Sikh leaders join Bush in Prayer for Katrina Victims
From Left to right: Tim Geoglein, Deputy Director of the White House Office of Public Liaison, Dr. Rajwant Singh, Sukhdev Singh Darhele, Surinder Raheja, Harjot Singh, Himani Raheja, Sartaj Singh Dhami, Karen Hughes, Close Advisor and confidant of President Bush, Manjit Singh Bedi, Bhai Kuldeep Singh, Jathedar Darshan Singh, Rajinder Pal Singh, Bhai Jagmohan Singh, Amrit Kaur, Inderpal Singh and Sirmukh SIngh Manku at the Washington National Cathedral.
President Bush speaking at the National Cathedral.
Dr. Rajwant Singh talking to Bishop T.D. Jakes and interviewing him for the Sikh TV program.
Sikhs were seated behind Bush, Cheney, and the cabinet. Left to right Dr. Rajwant Singh, Amrit Kaur, Prof. Darshan Singh, and Bhai Kuldeep Singh.
Washington, September 19, 2005 - Led by Former Jathedar of Akal Takhat Prof. Darshan Singh, Sikh leaders from all over the Washington area joined President Bush in prayer along with a score of other religious and political leaders at the Washington National Cathedral in the National day of prayer and remembrance service for victims of Hurricane Katrina on Friday. Dr. Rajwant Singh, Chairman of Sikh Council on Religion and Education (SCORE), Former Jathedar of Akal Takhat, Singh Sahib Darshan Singh, Amrit Kaur, Secretary of Guru Gobind Singh Foundation, Gyani Kuldeep Singh, Granthi of Sikh Foundation of Virginia, and Bhai Jagmohan Singh of Guru Nanak Foundation of American have seated two rows behind Bush and his cabinet. An hour-long service was arranged to draw attention to the plight of those who have suffered in this greatest natural disaster facing the nation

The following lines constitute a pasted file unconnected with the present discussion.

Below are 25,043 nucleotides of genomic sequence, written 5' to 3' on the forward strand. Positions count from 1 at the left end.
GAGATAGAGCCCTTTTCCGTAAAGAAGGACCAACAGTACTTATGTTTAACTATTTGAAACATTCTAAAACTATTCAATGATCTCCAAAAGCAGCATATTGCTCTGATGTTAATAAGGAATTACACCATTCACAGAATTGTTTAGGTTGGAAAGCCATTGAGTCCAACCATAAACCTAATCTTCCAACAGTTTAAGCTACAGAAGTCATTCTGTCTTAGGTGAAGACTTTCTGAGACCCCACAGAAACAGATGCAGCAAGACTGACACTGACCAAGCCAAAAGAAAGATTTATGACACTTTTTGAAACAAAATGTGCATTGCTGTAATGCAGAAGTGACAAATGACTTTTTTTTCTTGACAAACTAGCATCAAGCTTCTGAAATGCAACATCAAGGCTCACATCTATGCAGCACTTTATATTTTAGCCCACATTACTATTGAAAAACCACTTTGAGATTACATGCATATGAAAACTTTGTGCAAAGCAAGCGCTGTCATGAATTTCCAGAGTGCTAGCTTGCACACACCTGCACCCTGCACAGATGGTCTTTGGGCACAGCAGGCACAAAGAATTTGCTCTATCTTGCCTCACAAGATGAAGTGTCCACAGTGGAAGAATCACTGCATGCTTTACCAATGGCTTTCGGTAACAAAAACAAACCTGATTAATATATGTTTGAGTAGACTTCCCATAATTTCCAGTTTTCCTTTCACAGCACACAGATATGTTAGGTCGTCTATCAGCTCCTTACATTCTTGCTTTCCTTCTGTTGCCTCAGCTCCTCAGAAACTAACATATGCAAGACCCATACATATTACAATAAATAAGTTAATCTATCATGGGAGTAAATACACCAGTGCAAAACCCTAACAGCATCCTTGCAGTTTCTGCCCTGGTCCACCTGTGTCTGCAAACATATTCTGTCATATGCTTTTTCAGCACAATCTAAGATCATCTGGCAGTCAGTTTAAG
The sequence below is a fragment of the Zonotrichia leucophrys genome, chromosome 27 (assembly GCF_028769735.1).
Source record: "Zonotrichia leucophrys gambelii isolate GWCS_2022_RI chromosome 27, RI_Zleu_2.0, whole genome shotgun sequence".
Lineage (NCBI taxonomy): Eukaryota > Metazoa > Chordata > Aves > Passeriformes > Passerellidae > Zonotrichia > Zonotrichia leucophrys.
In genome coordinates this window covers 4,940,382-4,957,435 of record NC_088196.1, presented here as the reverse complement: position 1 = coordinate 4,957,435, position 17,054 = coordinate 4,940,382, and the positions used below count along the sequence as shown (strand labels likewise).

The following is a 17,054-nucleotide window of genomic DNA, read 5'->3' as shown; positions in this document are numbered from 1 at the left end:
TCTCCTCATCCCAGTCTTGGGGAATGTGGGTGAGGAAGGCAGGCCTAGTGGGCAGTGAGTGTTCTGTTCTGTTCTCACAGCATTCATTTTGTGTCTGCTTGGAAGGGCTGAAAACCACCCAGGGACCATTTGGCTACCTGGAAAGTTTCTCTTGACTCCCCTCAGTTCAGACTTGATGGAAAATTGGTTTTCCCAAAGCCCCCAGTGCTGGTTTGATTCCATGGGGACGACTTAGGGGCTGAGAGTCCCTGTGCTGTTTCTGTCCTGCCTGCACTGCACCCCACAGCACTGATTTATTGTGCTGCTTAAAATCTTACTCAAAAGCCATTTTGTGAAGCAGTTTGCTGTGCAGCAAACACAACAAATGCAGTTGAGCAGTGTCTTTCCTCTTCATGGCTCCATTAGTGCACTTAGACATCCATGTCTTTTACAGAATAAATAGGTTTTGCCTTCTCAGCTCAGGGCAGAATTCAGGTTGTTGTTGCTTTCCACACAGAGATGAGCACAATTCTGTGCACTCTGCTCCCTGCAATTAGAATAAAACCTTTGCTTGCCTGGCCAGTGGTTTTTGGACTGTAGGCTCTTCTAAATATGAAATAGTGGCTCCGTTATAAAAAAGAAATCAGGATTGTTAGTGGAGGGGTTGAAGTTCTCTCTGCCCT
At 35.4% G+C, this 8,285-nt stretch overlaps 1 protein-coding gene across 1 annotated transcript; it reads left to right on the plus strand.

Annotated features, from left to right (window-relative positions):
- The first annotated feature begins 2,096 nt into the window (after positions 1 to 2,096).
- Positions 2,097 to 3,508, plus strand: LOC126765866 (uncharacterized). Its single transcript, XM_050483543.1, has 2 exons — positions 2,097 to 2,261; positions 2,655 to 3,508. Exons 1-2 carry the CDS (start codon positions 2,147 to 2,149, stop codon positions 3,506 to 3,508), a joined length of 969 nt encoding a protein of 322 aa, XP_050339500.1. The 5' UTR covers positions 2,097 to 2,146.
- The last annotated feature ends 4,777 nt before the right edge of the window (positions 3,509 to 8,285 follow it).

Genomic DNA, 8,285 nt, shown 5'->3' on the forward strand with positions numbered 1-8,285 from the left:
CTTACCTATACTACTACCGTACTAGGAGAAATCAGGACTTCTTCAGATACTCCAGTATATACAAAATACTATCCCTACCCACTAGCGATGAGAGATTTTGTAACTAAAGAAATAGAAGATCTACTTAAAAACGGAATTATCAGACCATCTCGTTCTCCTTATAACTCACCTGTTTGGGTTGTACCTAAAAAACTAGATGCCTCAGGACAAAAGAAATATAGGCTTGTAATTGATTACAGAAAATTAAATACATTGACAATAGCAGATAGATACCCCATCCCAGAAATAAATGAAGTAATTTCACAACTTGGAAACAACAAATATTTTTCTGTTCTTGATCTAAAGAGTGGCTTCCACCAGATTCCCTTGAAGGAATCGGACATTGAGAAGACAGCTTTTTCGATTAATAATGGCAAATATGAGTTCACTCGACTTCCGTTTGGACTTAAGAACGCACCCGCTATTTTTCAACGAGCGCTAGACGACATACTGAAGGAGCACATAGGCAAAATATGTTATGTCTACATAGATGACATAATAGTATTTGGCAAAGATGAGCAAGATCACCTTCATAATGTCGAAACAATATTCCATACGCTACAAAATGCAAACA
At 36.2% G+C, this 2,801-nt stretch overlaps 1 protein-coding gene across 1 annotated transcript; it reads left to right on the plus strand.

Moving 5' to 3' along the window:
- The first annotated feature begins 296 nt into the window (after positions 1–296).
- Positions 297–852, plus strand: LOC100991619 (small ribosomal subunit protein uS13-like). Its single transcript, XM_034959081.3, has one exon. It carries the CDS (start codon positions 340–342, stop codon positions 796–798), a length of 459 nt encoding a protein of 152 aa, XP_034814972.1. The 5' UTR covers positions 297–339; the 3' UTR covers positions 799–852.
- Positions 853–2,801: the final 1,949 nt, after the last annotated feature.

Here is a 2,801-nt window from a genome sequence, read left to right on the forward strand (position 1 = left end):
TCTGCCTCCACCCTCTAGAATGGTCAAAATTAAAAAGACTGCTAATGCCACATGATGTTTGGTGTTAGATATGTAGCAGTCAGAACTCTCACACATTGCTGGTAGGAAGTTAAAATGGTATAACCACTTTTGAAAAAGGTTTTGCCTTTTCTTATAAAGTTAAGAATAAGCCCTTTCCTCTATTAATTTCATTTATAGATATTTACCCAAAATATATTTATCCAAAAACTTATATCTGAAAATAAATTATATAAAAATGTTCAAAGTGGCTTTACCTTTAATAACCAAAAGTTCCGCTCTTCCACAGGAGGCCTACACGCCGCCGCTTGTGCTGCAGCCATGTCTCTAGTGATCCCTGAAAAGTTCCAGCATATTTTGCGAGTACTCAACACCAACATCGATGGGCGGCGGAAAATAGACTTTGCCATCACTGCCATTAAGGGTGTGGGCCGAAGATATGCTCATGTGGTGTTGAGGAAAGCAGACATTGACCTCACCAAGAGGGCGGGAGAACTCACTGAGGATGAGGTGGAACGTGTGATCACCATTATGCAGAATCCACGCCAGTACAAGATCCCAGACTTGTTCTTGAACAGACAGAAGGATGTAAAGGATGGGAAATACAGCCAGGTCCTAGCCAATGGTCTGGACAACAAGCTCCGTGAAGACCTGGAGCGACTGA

President Bush pledged to wipe out "the legacy of inequality" during reconstruction in the hurricane-ravage region. Bush had declared Friday a National Day of Prayer and Remembrance for the victims of Katrina, and churches throughout the country rang bells at noon.
"As we clear away the debris of a hurricane, let us also clear away the legacy of inequality," Bush said during a national prayer service at the National Cathedral in Washington.
Americans of every race and religion were touched by the storm,"yet some of the greatest hardship fell upon citizens already facing lives of struggle -- the elderly, the vulnerable, and the poor," he said.
The destruction of this hurricane was "beyond any human power to control," but the restoration of broken communities and disrupted lives now "rests in our hands," he said.
In the audience were First Lady Laura Bush; Vice President Dick Cheney and his wife, Lynne; Secretary of State Condoleezza Rice; Defense Secretary Donald H. Rumsfeld; Atty. Gen. Alberto R. Gonzales; and members of the Supreme Court and Congress. Also on hand were first responders, members of the Salvation Army, and several dozen survivors of the hurricane, who sat in the front rows.
After the service, Singh Sahib Darshan Singh along with all the 19 Sikhs who had attended the service, met with some of the victims from New Orleans who are stationed in the D.C. Armory in Washington but were brought to this service. Darshan Singh said that “I offer prayers for all the faith communities who have been affected by this tragedy. Especially the Sikhs of New Orleans need our prayers and support. Let us all help each other.”
Dr. Rajwant Singh, who was asked by the White House to invite Sikh representatives to the event, said, “It was important to be part of this national ceremony and express our deep-felt sentiments to the victims of this disaster. It has provided us an opportunity to bring the feeling of togetherness.” He added, “It is also heartening to see that many Sikh organizations and individuals have done a marvelous job of providing relief to so many. They have truly implemented the concept of sewa. But we all still need to do more.”
The White House officials welcomed the Sikhs and met with Prof. Darshan Singh and others and thanked them for attending the service.